Notes: This recipe contains: Vitamin A, B-Vitamins, Vitamins C, carbohydrates, protein, fibre calcium, iron, magnesium, potassium, zinc and per serving* is low in added sugar, salt and saturated fats. (*Dependent upon the type and/or quantity of stock and/or vegan sausages used). 

Happy New year everyone! We would like to take a moment again to thank everyone that has supported us during the last fourteen months; you have truly made it a very productive and rewarding time indeed! It’s been a pleasure sharing, interacting and seeing our posts receive visits from over 80 countries! Thanks everyone, we really appreciate the support and hope that we have helped make your culinary journey and healthy lifestyle easier, tastier and well informed! 🙂

Today we would like to share another great (mostly!) seasonal recipe that’s plant-based and easy to execute! A tasty and seasonal stew that will not only warm your heart and soul, but will help to kick off the year on a fantastic note! #5Aday

It’s a delicious soup that has a lovely natural sweetness from the carrot, swede and fennel and is wholly satisfying! We have suggested the use of plant-based ‘sausages’, but these are completely optional. The soup is tasty and satisfying without them, but those embarking on Veganuary might be keen to sample some processed/ plant-based goodies to help ease their transition. It’s important to note that these types of faux meats are not the gold standard to plant-based eating and/or healthy eating in general; a lot of these products can contain a lot of oil and/or high levels of salt. However, they can be quite tasty and useful in moderation, but we would always recommend trying to make these plant-based goodies yourself.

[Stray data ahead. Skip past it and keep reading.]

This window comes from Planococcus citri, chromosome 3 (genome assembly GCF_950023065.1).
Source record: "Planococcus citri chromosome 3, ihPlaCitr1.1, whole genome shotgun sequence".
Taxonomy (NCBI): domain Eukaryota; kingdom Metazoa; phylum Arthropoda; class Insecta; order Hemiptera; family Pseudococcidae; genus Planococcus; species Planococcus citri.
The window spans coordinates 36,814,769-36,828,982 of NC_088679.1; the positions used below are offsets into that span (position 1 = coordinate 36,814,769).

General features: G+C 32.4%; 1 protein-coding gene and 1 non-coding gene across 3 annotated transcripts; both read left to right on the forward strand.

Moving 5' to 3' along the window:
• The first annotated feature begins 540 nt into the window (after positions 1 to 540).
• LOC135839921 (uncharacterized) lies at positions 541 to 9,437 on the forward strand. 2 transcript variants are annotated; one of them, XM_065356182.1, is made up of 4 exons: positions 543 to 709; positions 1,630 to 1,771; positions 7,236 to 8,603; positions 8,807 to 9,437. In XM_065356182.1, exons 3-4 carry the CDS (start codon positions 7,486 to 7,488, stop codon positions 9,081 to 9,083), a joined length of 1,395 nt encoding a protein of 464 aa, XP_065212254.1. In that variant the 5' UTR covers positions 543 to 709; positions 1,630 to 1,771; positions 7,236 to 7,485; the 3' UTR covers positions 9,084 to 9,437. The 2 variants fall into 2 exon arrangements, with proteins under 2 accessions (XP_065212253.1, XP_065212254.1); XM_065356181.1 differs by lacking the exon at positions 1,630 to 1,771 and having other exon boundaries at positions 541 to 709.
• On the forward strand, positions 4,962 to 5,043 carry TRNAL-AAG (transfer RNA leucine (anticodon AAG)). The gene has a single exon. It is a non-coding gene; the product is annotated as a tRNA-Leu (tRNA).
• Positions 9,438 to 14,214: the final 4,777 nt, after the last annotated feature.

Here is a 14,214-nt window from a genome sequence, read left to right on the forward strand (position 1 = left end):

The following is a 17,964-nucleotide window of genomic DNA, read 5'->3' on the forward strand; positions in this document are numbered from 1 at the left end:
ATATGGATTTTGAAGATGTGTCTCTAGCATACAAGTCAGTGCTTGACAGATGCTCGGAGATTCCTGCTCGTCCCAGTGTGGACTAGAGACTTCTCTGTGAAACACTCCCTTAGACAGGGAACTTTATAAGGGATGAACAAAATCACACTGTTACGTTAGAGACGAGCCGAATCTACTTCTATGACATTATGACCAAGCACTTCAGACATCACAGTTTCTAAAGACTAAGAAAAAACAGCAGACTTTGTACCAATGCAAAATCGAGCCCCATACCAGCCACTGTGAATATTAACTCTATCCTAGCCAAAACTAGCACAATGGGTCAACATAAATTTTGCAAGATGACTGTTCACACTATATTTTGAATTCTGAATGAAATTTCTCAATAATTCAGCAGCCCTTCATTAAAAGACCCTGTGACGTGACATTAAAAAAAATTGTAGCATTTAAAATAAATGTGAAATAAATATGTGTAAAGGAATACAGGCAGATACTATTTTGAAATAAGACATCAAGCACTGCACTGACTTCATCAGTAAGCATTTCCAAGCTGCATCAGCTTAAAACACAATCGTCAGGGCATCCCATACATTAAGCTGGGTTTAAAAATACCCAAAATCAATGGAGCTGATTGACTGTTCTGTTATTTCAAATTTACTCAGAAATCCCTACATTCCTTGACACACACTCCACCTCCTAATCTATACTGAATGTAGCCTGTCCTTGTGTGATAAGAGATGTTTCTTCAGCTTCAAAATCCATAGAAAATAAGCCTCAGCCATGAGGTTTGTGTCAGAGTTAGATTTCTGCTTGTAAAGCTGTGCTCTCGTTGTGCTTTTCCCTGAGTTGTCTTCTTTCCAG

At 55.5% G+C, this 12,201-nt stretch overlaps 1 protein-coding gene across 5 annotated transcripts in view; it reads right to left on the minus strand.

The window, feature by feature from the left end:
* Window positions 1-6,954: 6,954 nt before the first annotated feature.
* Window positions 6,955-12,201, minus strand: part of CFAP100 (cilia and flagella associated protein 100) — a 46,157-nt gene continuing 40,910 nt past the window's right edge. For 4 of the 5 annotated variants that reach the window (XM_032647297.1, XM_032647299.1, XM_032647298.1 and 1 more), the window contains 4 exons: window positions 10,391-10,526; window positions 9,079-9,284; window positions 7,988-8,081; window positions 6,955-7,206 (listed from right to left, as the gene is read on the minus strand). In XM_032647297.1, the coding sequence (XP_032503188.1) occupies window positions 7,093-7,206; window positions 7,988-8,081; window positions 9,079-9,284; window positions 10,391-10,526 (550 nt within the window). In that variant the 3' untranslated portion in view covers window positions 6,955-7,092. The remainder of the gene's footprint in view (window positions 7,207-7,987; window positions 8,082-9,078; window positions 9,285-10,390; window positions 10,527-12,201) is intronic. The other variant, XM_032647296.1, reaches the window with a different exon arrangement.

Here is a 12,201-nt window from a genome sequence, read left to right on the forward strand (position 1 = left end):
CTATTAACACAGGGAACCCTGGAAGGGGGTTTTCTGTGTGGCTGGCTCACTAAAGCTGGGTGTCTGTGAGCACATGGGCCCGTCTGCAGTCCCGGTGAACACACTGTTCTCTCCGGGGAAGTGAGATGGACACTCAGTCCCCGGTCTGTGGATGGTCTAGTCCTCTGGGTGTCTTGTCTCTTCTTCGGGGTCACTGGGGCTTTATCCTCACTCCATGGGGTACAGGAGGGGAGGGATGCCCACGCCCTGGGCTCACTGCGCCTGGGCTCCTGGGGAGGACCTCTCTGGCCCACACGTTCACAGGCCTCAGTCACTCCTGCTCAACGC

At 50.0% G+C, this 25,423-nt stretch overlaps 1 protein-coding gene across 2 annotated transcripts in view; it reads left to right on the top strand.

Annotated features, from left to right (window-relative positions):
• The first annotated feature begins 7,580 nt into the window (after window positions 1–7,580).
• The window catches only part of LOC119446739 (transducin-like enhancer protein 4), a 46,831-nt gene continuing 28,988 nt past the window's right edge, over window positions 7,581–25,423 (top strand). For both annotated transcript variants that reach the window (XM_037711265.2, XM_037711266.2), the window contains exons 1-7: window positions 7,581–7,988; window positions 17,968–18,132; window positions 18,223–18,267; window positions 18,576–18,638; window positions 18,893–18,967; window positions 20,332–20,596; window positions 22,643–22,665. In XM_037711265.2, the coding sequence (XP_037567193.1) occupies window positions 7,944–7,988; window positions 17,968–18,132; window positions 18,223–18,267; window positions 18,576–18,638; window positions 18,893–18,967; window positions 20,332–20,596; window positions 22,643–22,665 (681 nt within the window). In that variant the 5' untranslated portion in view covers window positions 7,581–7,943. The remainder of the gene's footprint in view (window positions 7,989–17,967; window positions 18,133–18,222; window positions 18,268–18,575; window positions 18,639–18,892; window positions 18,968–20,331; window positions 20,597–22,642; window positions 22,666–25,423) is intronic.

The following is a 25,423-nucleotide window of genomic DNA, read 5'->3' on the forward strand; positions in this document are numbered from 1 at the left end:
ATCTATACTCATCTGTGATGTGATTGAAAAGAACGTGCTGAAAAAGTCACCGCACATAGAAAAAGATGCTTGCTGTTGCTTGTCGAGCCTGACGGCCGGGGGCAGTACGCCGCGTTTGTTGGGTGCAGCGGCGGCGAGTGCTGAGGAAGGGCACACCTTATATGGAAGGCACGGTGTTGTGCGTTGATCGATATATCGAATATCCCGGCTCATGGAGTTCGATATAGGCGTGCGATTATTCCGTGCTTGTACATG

Here’s to a healthy and happy 2016 and happy cooking everyone! 😀

Quick Foodie Facts:

  • Per serving this soup contains about 5 servings of vegetables towards your 5-A-Day! Now that is truly #eating2health!
  • Butter beans are a great source of nutrients including: Vitamins A, B1, B3, B6, protein, fibre, calcium, iron, magnesium, potassium, zinc (just to name a few!), are naturally low in fat and count towards your 5-A-Day!